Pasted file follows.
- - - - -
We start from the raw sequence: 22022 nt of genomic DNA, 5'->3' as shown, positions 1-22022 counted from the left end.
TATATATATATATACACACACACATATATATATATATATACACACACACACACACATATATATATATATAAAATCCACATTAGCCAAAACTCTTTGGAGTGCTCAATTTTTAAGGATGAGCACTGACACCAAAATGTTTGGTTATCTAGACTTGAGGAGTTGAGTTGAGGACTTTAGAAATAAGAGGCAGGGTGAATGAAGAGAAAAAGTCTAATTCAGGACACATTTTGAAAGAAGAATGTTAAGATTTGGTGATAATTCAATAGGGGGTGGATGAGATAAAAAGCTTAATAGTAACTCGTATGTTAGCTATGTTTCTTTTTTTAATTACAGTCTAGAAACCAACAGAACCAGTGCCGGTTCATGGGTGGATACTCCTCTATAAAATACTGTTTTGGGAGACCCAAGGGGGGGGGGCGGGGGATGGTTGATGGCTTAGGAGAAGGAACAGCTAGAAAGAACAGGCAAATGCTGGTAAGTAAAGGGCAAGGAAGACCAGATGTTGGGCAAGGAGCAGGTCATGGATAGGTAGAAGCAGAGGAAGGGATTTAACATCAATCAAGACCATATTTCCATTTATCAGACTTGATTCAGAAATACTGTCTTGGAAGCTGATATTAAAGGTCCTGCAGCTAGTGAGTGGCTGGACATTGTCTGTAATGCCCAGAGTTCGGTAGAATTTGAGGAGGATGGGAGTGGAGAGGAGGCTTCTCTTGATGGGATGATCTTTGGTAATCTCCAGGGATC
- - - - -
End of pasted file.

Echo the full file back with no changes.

We start from the raw sequence: 22022 nt of genomic DNA, 5'->3' as shown, positions 1-22022 counted from the left end.
TATATATATATATACACACACACATATATATATATATATACACACACACACACACATATATATATATATAAAATCCACATTAGCCAAAACTCTTTGGAGTGCTCAATTTTTAAGGATGAGCACTGACACCAAAATGTTTGGTTATCTAGACTTGAGGAGTTGAGTTGAGGACTTTAGAAATAAGAGGCAGGGTGAATGAAGAGAAAAAGTCTAATTCAGGACACATTTTGAAAGAAGAATGTTAAGATTTGGTGATAATTCAATAGGGGGTGGATGAGATAAAAAGCTTAATAGTAACTCGTATGTTAGCTATGTTTCTTTTTTTAATTACAGTCTAGAAACCAACAGAACCAGTGCCGGTTCATGGGTGGATACTCCTCTATAAAATACTGTTTTGGGAGACCCAAGGGGGGGGGGCGGGGGATGGTTGATGGCTTAGGAGAAGGAACAGCTAGAAAGAACAGGCAAATGCTGGTAAGTAAAGGGCAAGGAAGACCAGATGTTGGGCAAGGAGCAGGTCATGGATAGGTAGAAGCAGAGGAAGGGATTTAACATCAATCAAGACCATATTTCCATTTATCAGACTTGATTCAGAAATACTGTCTTGGAAGCTGATATTAAAGGTCCTGCAGCTAGTGAGTGGCTGGACATTGTCTGTAATGCCCAGAGTTCGGTAGAATTTGAGGAGGATGGGAGTGGAGAGGAGGCTTCTCTTGATGGGATGATCTTTGGTAATCTCCAGGGATC